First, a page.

Two more Move phrasing questions.

Two more Move phrasing questions.

Two more Move phrasing questions. (I am prepping for our next game — my L1 players are finally going to be levelling up, so I’m making sure their choices won’t take me by surprise…)

1. Ranger: A Safer Place. The description says: “After a night in camp when you set the watch everyone takes +1 forward.” Is that just a blanket +1 roll on everyone’s next Move, no matter what it is and when it comes? If so, I don’t get the reasoning. Just because Aragorn is good at taking watch, the next day Frodo gets a +1 on a Spout Lore?

2. Wizard: Logical/Highly Logical. What does it mean for a player to use “strict deduction” to analyze their surroundings? How would that play out in the fiction? Isn’t Discern Realities/Spout Lore for a Wizard pretty much always deductive, as in: “I have studied this mystic language so I should be able to deduce what this scroll says”? Or is that not what is meant here?

6 thoughts on “Two more Move phrasing questions.”

  1. On 1:I think the reasoning is that he/she sets such a good watch that everyone else can rest that much better. Then they all get to wake up from a great night’s sleep and start ready for the day’s challenges.

  2. Think about it like Sherlock Holmes. He uses his intelligence and reasoning to find clues in the environment to lead him to his conclusion, as opposed to a ranger bring worldly and we’ll traveled seeing something their eyes are trained to do. It’s a narrative difference that lets the wizard be good at discerning realities with INT instead. Wizards often seem aloof and detached, but when they focus on something they can always find a way to the truth of it.

  3. As for the Ranger, it just means they got a good night sleep with him or her watching over the camp. So they are essentially getting a well rested bonus to the first move they make.

  4. Regarding Logical: ask the player. “Okay, how are you using strict deduction? How are you analyzing your surroundings?” Get them to give you some flavor regarding what that looks like and how they’re going about it. And answer in kind.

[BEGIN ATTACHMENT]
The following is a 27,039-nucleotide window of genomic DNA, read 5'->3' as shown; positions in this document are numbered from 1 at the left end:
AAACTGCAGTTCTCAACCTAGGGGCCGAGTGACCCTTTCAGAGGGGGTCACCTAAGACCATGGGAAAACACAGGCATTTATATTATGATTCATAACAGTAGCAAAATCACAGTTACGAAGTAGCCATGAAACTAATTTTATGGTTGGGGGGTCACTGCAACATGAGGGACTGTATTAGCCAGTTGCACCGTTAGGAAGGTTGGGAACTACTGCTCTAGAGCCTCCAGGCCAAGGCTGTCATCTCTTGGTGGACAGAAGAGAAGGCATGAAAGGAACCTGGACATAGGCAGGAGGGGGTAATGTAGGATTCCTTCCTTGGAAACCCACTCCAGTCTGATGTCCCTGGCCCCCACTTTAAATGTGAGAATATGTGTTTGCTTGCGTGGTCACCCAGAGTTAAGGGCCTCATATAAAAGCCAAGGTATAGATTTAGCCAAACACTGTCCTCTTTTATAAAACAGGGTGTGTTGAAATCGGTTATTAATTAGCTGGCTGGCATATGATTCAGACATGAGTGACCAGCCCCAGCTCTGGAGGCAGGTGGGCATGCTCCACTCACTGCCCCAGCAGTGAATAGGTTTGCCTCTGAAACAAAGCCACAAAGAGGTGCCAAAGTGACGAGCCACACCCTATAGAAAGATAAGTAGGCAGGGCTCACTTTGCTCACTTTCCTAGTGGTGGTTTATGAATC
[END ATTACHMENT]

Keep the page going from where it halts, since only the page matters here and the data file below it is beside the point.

And, you know, be reasonable about. Don’t require them to, like, establish a scientifically rigorous experiment with a control group or anything like that.

    But they should give you something about how they’re analyzing the area, and using their big big brain rather than keen senses and intuition.

  5. Oh, and your example of “I have studied this mystic language so I should be able to deduce what this scroll says”? In my opinion, that’s a textbook example of Spout Lore, not Discern Realities.

    I think Discern Realities (with Logical) would be more like “I look carefully at the parchment, the wear marks on it, the material, how its aged. I consider where we found it, and the calligraphy of the glyphs. I’m looking for anything out of place… what here is not what it appears to be?”

  6. The answers here are spot on. To add to them:

    When a player uses their bonus gained from the Ranger’s watch, ask them how it works. It is probably that they are well rested. Our maybe they slept super well, and had a prophetic dream. Or maybe while the ranger kept watch, they had time to read a book or recall a conversation about X.

    Same with the Wizard – ask the player how they deduced X, and encourage them to be fun and creative.

    The point is, prompt the players to help answer these questions for their characters.

    Then use those answers going forward. Let those things establish patterns, build character details, and guide your work as GM in framing scenes that the players are interested in exploring. 

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